We have been accumulating the treasures in the Museum of Vancouver’s Collection for over one hundred years.

 
 

 
  Great Fire pocketwatch.    Significance :  In 1886, the city of Vancouver was nearly destroyed by a brushfire which raged out of control. Only a handful of buildings were left standing and dozens of people were injured. Alexander Strathie and his wife Emily managed to escape the blaze by taking refuge onboard the Robert Kerr, a ship which took refugees from the fire to safety in the harbour. After the fire was extinguished and against her husband’s advice, Emily hired a man to row her back to shore to collect their trunks.  Once there, she spotted two First Nations women, one holding her pincushion. Emily asked where she had found the pincushion, and the woman pointed to a location not far off shore. Emily and her rower used an oar to search under the surface of the water, where they found Alexander’s pocketwatch as well as Emily’s gold locket, which had been tangled in a handful of kelp. Though it survived the fire, being submerged in saltwater effectively ruined the pocketwatch. The glass crystal is missing, as are the hour, minute and second hands.   Date Range : 1880's   Place of Use:  Vancouver     Dimensions:  6 cm diameter   Museum Location:  Storage   Catalog Number:  H972.3.111   Donor:  City of Vancouver Archives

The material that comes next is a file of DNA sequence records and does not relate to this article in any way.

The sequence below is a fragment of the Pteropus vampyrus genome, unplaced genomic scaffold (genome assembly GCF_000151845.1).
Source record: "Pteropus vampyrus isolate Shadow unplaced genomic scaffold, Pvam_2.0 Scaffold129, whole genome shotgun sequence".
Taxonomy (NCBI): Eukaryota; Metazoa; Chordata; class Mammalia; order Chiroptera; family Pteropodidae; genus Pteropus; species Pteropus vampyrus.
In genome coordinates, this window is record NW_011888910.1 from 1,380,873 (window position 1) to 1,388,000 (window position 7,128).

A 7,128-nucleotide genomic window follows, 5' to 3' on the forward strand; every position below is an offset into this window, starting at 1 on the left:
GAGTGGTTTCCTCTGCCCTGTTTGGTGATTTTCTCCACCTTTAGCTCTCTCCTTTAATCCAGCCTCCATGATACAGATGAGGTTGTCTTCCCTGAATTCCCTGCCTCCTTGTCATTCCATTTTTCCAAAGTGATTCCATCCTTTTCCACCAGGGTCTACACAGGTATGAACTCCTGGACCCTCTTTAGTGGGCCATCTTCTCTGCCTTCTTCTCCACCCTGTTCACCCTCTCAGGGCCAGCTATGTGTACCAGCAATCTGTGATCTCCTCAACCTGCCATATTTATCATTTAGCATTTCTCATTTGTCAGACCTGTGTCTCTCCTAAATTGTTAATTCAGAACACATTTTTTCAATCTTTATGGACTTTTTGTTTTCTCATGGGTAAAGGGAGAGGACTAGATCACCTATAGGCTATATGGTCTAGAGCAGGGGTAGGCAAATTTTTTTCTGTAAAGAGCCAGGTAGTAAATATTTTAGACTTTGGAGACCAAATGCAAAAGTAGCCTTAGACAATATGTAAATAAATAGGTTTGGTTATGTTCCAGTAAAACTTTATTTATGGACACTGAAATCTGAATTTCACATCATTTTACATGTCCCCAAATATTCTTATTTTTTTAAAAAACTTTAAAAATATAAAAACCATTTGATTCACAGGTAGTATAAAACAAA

Our collection is home to important historical, ethnographic, archaeological, Asian studies, and natural history objects.

Over the years MOV’s direction and vision has transformed.

We began with a goal of showcasing the curiosities of the world to enlighten Vancouverites; however, in 2009 we shifted our goal towards showcasing the City of Vancouver to the world.

Now, we steer the development of our collection to meet that objective and new acquisitions centre on reflecting the story of Vancouver.

When the Art, Historical and Scientific Association (the original MOV) first formed in 1894, the goal was to showcase the curiosities of the world for the enlightenment of Vancouverites.

While building and refining these collections, and at the same time developing a Vancouver history collection, the museum continued on this broad collecting path.

New acquisitions centre on reflecting the City of Vancouver story, from major directional shifts in communities to those items creating everyday memories.

openMOV offers a more in-depth look, a chance to explore our new publically accessible on-line database and associated digitized images.

The creation of a web accessible database and associated digitized images has been made possible through grants from;

  • The City of Vancouver
  • The BC Arts Council
  • The Museums Assistance Program of the Department of Canadian Heritage
  • The Irving K. Barber BC History Digitization Project